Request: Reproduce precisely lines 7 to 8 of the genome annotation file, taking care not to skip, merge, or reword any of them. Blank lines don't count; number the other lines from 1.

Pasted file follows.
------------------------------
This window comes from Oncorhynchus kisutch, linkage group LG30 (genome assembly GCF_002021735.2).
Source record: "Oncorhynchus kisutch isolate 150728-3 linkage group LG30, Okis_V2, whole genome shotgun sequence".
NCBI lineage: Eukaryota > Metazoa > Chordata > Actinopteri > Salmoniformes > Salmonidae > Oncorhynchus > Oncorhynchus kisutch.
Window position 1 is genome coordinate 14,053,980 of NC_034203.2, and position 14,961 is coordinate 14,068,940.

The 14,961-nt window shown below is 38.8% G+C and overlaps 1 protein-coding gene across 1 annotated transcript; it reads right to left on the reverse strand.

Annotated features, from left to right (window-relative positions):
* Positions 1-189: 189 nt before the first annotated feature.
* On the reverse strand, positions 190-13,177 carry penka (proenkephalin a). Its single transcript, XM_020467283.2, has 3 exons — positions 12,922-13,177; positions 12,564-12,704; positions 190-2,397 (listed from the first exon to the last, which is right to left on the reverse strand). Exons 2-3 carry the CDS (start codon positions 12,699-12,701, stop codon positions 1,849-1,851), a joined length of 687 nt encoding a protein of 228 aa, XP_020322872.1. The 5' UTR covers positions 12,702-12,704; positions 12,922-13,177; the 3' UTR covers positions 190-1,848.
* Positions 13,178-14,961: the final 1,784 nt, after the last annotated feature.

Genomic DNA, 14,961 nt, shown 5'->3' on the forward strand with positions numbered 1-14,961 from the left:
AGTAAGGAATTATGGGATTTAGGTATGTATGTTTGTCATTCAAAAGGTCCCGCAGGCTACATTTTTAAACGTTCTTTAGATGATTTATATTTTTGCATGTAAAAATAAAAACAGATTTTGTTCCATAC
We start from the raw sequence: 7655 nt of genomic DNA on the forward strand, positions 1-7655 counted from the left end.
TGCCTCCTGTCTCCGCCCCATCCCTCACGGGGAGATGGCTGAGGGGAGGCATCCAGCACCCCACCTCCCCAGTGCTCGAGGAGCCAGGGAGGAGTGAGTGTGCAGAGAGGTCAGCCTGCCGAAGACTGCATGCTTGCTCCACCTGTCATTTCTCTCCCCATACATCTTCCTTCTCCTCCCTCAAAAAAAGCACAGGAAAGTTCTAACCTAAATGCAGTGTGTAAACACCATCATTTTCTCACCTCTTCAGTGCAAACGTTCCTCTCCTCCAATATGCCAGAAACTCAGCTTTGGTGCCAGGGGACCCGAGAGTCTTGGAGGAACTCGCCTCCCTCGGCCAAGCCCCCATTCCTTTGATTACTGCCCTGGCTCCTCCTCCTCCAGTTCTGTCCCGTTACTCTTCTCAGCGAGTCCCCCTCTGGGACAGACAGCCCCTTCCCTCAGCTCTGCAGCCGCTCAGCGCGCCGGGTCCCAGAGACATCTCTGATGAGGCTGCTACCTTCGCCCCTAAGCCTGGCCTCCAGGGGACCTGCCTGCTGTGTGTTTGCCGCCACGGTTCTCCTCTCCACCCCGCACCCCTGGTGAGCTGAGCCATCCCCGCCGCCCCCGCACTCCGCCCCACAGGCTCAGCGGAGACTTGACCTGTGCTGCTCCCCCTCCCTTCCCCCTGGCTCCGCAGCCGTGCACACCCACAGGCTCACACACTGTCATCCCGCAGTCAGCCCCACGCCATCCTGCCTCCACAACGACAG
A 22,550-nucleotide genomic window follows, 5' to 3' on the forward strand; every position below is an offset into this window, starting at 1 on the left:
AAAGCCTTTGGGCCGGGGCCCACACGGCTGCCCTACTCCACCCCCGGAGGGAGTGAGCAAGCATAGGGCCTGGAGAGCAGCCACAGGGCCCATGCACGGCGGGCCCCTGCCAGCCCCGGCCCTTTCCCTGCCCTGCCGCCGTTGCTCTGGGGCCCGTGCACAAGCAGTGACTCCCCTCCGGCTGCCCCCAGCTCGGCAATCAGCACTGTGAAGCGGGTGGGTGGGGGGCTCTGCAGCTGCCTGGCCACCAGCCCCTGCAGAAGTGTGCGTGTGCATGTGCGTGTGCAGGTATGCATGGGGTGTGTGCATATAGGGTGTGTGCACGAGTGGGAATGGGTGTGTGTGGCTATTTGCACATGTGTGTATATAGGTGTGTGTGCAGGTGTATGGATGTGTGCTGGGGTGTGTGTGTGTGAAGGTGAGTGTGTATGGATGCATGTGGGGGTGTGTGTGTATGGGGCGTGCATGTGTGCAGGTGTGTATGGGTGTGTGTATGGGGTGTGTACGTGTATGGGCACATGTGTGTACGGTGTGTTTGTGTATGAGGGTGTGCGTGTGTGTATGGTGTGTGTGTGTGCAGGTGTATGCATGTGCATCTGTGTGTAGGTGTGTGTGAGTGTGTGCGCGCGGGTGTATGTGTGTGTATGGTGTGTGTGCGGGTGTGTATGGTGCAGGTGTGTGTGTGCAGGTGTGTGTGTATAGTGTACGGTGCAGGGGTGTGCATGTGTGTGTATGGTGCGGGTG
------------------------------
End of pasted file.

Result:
* Positions 1-189: 189 nt before the first annotated feature.
* On the reverse strand, positions 190-13,177 carry penka (proenkephalin a). Its single transcript, XM_020467283.2, has 3 exons — positions 12,922-13,177; positions 12,564-12,704; positions 190-2,397 (listed from the first exon to the last, which is right to left on the reverse strand). Exons 2-3 carry the CDS (start codon positions 12,699-12,701, stop codon positions 1,849-1,851), a joined length of 687 nt encoding a protein of 228 aa, XP_020322872.1. The 5' UTR covers positions 12,702-12,704; positions 12,922-13,177; the 3' UTR covers positions 190-1,848.